Very few were taken aback by Yevgeny Prigozhin’s presumed death, even if the means — plunging from the sky in a plane crash — were undeniably dramatic. Such an eventuality had been widely discussed in both Russian and Western circles ever since the mercenary leader’s short-lived mutiny in June. No matter that Mr. Prigozhin subsequently met with the Kremlin and seemed to come and go where he pleased. To many, it was only a matter of time until he got his comeuppance.
Wednesday’s events remain shrouded in mystery. Was Mr. Prigozhin’s jet shot down, or was there an explosion onboard? To what extent were the Russian authorities and, more pointedly, President Vladimir Putin himself involved in the incident? If Mr. Prigozhin was assassinated, was it a snap decision or a well thought-out plan conceived after the rebellion? The Kremlin, for its part, denies any involvement in the crash. Whatever the truth, it’s clear that Mr. Putin had ample reason to wish for Mr. Prigozhin’s demise, and not just as a matter of rehabilitating his reputation.
Mr. Putin believes fervently in a powerful state. Western audiences often downplay this fundamental conviction, emphasizing instead Mr. Putin’s personal interests and individual priorities. It’s true, of course, that there’s a large dose of self-interest in the president’s conduct. But one of Mr. Putin’s gravest nightmares is the state becoming vulnerable, unable to address domestic challenges and on the brink of disintegration. That’s precisely what Mr. Prigozhin threatened. For that transgression, he may have paid with his life.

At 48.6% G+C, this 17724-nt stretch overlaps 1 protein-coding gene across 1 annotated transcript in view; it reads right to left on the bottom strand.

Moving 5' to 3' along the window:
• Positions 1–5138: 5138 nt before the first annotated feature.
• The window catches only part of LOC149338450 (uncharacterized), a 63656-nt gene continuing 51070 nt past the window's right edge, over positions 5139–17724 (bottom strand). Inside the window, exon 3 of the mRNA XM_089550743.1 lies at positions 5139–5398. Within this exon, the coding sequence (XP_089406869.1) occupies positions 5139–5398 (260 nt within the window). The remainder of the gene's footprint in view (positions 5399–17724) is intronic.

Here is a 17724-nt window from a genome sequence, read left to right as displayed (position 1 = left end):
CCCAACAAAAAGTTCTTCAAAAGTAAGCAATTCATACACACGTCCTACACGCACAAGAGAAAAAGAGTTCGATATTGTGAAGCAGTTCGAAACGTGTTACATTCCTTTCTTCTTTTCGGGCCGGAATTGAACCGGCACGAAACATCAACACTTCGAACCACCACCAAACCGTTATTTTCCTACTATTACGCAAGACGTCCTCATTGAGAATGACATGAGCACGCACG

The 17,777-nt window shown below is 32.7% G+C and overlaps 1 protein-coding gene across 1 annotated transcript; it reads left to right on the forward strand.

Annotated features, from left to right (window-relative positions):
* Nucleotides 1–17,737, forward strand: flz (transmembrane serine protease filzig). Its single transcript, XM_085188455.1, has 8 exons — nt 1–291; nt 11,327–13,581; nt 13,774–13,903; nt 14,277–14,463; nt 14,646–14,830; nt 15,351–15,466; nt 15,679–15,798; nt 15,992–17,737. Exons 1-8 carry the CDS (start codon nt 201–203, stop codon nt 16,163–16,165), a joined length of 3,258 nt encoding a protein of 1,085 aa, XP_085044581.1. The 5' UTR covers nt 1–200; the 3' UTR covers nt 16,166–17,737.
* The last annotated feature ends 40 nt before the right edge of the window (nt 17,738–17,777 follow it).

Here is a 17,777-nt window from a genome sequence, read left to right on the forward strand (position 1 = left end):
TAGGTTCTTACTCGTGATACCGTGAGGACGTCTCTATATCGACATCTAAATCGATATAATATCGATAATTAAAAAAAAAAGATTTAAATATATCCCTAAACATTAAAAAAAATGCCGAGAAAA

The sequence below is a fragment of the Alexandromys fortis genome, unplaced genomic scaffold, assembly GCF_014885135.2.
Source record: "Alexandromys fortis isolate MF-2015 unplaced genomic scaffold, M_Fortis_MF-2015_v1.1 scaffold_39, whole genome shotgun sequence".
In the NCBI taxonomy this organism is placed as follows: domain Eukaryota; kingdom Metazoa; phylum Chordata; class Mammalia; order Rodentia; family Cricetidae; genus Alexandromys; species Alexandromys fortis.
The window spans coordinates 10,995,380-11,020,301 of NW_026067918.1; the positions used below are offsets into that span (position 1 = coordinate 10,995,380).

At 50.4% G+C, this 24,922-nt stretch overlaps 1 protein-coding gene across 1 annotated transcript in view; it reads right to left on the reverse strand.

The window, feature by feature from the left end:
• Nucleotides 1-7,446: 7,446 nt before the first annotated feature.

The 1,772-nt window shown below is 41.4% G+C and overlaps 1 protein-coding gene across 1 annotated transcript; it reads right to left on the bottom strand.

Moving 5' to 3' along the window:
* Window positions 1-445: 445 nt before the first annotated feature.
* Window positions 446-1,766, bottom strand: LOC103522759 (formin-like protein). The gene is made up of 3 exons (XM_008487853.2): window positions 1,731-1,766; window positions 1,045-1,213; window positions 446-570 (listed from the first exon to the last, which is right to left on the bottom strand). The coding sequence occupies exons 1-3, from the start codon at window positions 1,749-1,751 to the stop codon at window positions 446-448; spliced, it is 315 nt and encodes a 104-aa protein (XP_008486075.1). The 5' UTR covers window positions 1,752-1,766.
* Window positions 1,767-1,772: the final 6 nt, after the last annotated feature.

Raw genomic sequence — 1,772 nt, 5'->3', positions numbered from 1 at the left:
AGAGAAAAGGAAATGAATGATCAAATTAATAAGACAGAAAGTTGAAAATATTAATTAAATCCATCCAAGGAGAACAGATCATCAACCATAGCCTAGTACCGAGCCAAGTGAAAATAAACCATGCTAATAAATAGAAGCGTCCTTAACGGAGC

It’s a popular notion that Wagner’s ventures were all directed by the Kremlin, but in fact Mr. Prigozhin was consistently the driving force. He proactively identified areas where Russia was faltering or ineffective and offered his services as a stopgap, always in a way that could be construed as serving the national interest. Though Mr. Prigozhin collaborated closely with the Kremlin, he pursued his own private priorities. Yet while Mr. Putin undoubtedly sanctioned and funded these endeavors, for him the primacy of the state always took precedence. Nothing could be allowed to undermine it. Mr. Prigozhin would be permitted his ventures as long as he remained subservient to the state apparatus.